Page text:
Infertility Wars: A New Hope


I spent a month trying to get in to see my new fertility doctor. I called every Monday and Wednesday for the entire month of October, asking if anyone had cancelled their appointment for the following week. Every time I called I was told to call back again—that no appointment was available. I kept trying and trying only to have the door closed in my face. The nurse was gentle and kind as she assured me a yes was coming; to stay patient and have faith but I was getting discouraged.

 “I wish every future mom was as courageous as you,” she told me two weeks ago when I made my usual call.

“Thank you,” I said holding back tears, “I’ll talk to you again on Wednesday.”

Wednesday came and I got another “no”. “I’m sorry,” she told me, “we have no cancellations next week, but please try again on Monday and I hope I have a better answer for you.”

I was wallowing in self-pity by Friday. I don’t do this often, but when I do it’s related to infertility.  Infertility is hard: it’s hard on your heart, your soul, your finances, your relationships and your emotions. It tests your courage, your patience and your ability to keep choosing joy. It feels like your body is betraying you over and over.  After years of feeling like my boobs are too big, my metabolism is too slow and my skin still breaks out even though I’m 34 freaking years old you can’t help but wonder when I get a break. It’s hard to explain how every “no” feels like someone punched you in the (literal) baby maker but also how it motivates you to go back for that magical “yes”. I wouldn’t wish this kind of heartache, stress and sadness on anyone: it’s truly been a test of my faith, perseverance, courage and strength. It’s tested my marriage: made it stronger, made me more vulnerable, made us better communicators. But man, ask me how these last few months have been and I will tell you:

Zero stars. Do not recommend.

“I’m tired of being told no,” I told Kyle when I called him on my lunch break, “I think I’m just going to wait until after Thanksgiving. This has to be a sign that it’s not meant to be right now.”

I mean, a girl can only be told so no so many times before it becomes reminiscent of most of her dating life when literally every guy was like “nope!”

I should also add that I look for signs everywhere. I’m kind of big on looking for signs. So far, they haven’t let me down, and lately I find myself begging for them to show up anywhere: just please, please, please let me know everything is going to be okay! Please, please, please let me know our luck is about to change!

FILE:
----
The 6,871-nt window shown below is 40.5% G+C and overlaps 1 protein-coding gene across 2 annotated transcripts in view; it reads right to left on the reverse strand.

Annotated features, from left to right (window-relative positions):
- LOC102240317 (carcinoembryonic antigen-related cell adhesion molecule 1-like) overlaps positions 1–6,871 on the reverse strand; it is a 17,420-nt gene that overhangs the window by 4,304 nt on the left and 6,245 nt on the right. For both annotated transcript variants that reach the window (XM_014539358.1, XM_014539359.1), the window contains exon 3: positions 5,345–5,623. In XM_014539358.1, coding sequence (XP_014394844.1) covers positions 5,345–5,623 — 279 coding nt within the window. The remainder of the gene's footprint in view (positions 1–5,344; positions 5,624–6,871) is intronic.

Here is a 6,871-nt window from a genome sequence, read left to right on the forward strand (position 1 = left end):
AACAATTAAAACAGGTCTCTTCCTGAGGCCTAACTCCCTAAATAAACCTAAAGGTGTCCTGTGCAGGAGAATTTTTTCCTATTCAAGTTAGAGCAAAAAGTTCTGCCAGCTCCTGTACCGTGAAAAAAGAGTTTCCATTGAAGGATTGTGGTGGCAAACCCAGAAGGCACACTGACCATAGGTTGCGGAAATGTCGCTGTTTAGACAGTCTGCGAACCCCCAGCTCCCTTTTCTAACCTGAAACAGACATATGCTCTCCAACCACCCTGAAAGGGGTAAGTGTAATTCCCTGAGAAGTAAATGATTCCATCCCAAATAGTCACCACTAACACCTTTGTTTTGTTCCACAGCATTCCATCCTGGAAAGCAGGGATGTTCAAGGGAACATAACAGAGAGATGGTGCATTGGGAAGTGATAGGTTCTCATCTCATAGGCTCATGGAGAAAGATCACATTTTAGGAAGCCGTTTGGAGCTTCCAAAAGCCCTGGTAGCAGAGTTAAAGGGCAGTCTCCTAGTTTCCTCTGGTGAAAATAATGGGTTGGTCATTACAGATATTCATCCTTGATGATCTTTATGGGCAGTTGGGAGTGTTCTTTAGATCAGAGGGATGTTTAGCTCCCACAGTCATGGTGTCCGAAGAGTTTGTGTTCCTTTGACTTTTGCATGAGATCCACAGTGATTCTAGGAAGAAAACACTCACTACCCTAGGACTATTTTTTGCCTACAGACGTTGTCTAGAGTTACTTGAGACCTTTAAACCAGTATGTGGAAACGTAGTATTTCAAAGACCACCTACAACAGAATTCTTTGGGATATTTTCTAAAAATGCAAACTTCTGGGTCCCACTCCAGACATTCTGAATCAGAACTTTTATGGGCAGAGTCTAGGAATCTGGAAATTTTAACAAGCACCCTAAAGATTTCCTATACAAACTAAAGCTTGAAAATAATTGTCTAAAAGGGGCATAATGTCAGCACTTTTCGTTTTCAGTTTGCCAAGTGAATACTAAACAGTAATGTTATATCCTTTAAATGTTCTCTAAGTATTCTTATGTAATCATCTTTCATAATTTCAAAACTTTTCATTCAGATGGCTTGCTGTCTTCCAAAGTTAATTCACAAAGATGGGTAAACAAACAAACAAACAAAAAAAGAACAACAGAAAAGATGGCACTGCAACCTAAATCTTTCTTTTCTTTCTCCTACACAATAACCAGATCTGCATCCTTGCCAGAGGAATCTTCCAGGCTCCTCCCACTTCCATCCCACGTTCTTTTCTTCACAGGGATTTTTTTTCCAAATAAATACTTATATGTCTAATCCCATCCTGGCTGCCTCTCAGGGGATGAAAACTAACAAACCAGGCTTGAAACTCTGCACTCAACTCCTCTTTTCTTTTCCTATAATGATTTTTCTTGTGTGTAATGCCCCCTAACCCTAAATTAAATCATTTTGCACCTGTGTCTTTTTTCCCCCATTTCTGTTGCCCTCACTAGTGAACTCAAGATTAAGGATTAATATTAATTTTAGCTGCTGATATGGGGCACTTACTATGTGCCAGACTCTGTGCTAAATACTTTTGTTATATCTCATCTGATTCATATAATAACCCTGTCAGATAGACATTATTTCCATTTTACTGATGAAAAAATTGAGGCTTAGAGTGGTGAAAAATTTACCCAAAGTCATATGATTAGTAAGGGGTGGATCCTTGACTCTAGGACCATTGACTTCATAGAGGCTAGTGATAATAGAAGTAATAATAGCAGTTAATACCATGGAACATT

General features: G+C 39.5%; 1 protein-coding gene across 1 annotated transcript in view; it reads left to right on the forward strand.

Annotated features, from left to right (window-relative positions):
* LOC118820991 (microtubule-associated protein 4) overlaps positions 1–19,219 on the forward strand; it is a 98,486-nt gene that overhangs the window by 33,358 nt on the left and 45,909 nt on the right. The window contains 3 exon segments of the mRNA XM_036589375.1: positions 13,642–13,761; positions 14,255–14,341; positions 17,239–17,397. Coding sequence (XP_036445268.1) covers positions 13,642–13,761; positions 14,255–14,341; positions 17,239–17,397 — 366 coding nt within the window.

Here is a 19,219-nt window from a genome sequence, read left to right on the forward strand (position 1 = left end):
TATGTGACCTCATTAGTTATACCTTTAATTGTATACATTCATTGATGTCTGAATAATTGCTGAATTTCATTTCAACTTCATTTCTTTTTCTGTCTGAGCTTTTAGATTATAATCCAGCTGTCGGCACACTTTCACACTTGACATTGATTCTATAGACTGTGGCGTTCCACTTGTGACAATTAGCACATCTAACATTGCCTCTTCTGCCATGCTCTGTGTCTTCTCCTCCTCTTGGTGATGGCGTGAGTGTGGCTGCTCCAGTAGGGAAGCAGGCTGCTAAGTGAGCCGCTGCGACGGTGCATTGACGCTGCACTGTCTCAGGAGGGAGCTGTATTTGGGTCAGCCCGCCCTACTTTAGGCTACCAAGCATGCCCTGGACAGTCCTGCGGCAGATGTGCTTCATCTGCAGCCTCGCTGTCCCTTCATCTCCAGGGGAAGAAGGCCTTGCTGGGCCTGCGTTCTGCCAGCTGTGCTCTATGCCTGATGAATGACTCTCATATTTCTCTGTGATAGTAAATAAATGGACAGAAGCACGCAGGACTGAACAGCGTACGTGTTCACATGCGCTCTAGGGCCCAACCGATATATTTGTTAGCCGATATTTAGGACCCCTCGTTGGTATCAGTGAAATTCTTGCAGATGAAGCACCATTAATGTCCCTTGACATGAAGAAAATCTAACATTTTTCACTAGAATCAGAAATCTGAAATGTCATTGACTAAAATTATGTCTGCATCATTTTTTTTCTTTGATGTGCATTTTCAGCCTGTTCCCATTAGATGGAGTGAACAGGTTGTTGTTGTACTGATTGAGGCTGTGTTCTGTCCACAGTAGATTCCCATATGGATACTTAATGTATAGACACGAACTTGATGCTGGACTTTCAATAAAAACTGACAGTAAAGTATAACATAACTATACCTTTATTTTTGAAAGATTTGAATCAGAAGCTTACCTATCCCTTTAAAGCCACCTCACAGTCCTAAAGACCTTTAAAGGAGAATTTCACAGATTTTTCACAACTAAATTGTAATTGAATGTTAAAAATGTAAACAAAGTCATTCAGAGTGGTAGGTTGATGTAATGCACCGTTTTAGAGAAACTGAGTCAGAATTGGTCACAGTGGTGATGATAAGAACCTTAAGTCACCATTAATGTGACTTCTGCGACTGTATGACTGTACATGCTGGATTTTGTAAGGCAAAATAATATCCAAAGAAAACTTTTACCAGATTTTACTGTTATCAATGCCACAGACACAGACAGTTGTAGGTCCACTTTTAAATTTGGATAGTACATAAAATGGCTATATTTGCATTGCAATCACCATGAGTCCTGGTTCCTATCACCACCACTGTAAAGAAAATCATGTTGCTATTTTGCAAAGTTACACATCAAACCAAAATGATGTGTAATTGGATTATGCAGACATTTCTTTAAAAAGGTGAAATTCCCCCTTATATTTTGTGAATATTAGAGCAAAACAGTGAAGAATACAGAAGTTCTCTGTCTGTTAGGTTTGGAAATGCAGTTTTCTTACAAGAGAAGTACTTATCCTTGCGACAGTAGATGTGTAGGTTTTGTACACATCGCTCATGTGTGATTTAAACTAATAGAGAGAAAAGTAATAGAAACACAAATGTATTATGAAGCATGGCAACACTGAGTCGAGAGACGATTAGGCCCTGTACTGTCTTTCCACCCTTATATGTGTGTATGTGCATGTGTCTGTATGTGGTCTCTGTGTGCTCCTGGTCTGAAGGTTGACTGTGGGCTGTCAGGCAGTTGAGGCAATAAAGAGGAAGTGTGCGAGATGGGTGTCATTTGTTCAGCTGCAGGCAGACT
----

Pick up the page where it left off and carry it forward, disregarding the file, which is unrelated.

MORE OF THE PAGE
At 2 pm my phone rang. “Ashten, we had a cancellation next Tuesday. Can you do 12:45 pm?”


Tuesday afternoon at 12:45 pm, armed with the 24 pages of new patient paperwork, I sat in the waiting room, head bowed.




Don’t get your hopes up, Ashten. Don’t get your hopes up. I repeated it to myself over and over while praying for a sign. Just please, please, please let me know everything is going to be okay! Please, please, please let me know our luck is about to change!

After every doctor’s appointment for the last 9 months, when I feel sad or lost or hopeless in this journey I listen to the Beatles “Let it Be”. I also listen to “Let it Go” from Frozen. As I belt out those songs (with voice cracking, I am no Adele) I remind myself to let myself feel, I remind myself to be strong and I let it go. I have been doing this for months.

As I sat there, praying for a sign and trying not to get my hopes up I heard it: ever so quietly in the background, meant to be quiet ambiance: the Beatles.

Maybe our luck is about to change, I thought.

Two and a half hours and eleven vials of blood later, we are in a much better place: working together to create a treatment plan and confirm my PCOS diagnosis by checking my testosterone levels (something my last doctors didn’t do, apparently). Though it feels a little like we are back at square one, it feels good to have a doctor who is listening to me, who answers the obnoxious questions I ask every step of the way, who wants to get to the root of what is going on and isn’t throwing medicines and procedures at me. There are still so many unknowns, but I left the office that day feeling hopeful. I haven’t felt truly hopeful for a few months.

I’m still looking for signs. I still listen to my songs when I’m feeling down. But, I’m feeling better. We are, after 14 months, getting somewhere.

The 10 o'clock Walk

Things I Do and Things I Don't